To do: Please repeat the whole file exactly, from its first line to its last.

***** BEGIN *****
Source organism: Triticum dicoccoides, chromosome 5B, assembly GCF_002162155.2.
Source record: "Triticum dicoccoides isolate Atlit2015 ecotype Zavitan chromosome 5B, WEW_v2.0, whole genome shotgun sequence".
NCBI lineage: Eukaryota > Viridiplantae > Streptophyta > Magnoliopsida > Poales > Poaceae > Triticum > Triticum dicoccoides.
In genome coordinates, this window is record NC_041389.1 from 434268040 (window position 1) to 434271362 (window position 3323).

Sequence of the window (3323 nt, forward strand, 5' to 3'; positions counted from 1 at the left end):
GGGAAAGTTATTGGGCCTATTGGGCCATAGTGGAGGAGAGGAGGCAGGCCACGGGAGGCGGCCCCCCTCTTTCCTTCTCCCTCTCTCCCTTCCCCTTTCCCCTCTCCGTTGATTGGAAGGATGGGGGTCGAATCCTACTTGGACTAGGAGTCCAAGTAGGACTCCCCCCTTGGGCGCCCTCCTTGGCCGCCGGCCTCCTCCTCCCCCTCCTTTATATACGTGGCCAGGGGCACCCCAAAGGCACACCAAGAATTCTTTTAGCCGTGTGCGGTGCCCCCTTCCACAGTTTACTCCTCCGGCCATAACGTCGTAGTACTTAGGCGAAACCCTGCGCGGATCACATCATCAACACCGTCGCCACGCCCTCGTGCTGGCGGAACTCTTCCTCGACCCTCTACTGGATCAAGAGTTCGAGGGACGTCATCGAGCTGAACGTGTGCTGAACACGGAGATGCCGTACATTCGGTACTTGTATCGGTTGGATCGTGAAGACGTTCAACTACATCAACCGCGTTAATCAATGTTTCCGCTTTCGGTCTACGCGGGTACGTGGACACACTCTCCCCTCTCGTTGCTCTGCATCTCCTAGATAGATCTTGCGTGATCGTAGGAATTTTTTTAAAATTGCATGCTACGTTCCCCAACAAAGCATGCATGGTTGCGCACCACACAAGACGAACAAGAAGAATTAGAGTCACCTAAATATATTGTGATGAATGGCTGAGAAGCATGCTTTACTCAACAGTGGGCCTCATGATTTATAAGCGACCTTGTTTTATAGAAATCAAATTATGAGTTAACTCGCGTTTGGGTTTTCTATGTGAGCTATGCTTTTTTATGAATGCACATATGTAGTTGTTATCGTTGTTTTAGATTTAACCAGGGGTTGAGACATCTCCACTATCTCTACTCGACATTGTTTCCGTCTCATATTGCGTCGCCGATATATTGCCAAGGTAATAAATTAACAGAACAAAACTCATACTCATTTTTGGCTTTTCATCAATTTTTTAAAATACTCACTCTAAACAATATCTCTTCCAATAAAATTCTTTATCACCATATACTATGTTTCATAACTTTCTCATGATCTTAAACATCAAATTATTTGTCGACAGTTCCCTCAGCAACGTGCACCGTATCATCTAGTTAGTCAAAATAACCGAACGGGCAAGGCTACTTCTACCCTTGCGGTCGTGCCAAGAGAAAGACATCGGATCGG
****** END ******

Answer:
Source organism: Triticum dicoccoides, chromosome 5B, assembly GCF_002162155.2.
Source record: "Triticum dicoccoides isolate Atlit2015 ecotype Zavitan chromosome 5B, WEW_v2.0, whole genome shotgun sequence".
NCBI lineage: Eukaryota > Viridiplantae > Streptophyta > Magnoliopsida > Poales > Poaceae > Triticum > Triticum dicoccoides.
In genome coordinates, this window is record NC_041389.1 from 434268040 (window position 1) to 434271362 (window position 3323).

Sequence of the window (3323 nt, forward strand, 5' to 3'; positions counted from 1 at the left end):
GGGAAAGTTATTGGGCCTATTGGGCCATAGTGGAGGAGAGGAGGCAGGCCACGGGAGGCGGCCCCCCTCTTTCCTTCTCCCTCTCTCCCTTCCCCTTTCCCCTCTCCGTTGATTGGAAGGATGGGGGTCGAATCCTACTTGGACTAGGAGTCCAAGTAGGACTCCCCCCTTGGGCGCCCTCCTTGGCCGCCGGCCTCCTCCTCCCCCTCCTTTATATACGTGGCCAGGGGCACCCCAAAGGCACACCAAGAATTCTTTTAGCCGTGTGCGGTGCCCCCTTCCACAGTTTACTCCTCCGGCCATAACGTCGTAGTACTTAGGCGAAACCCTGCGCGGATCACATCATCAACACCGTCGCCACGCCCTCGTGCTGGCGGAACTCTTCCTCGACCCTCTACTGGATCAAGAGTTCGAGGGACGTCATCGAGCTGAACGTGTGCTGAACACGGAGATGCCGTACATTCGGTACTTGTATCGGTTGGATCGTGAAGACGTTCAACTACATCAACCGCGTTAATCAATGTTTCCGCTTTCGGTCTACGCGGGTACGTGGACACACTCTCCCCTCTCGTTGCTCTGCATCTCCTAGATAGATCTTGCGTGATCGTAGGAATTTTTTTAAAATTGCATGCTACGTTCCCCAACAAAGCATGCATGGTTGCGCACCACACAAGACGAACAAGAAGAATTAGAGTCACCTAAATATATTGTGATGAATGGCTGAGAAGCATGCTTTACTCAACAGTGGGCCTCATGATTTATAAGCGACCTTGTTTTATAGAAATCAAATTATGAGTTAACTCGCGTTTGGGTTTTCTATGTGAGCTATGCTTTTTTATGAATGCACATATGTAGTTGTTATCGTTGTTTTAGATTTAACCAGGGGTTGAGACATCTCCACTATCTCTACTCGACATTGTTTCCGTCTCATATTGCGTCGCCGATATATTGCCAAGGTAATAAATTAACAGAACAAAACTCATACTCATTTTTGGCTTTTCATCAATTTTTTAAAATACTCACTCTAAACAATATCTCTTCCAATAAAATTCTTTATCACCATATACTATGTTTCATAACTTTCTCATGATCTTAAACATCAAATTATTTGTCGACAGTTCCCTCAGCAACGTGCACCGTATCATCTAGTTAGTCAAAATAACCGAACGGGCAAGGCTACTTCTACCCTTGCGGTCGTGCCAAGAGAAAGACATCGGATCGG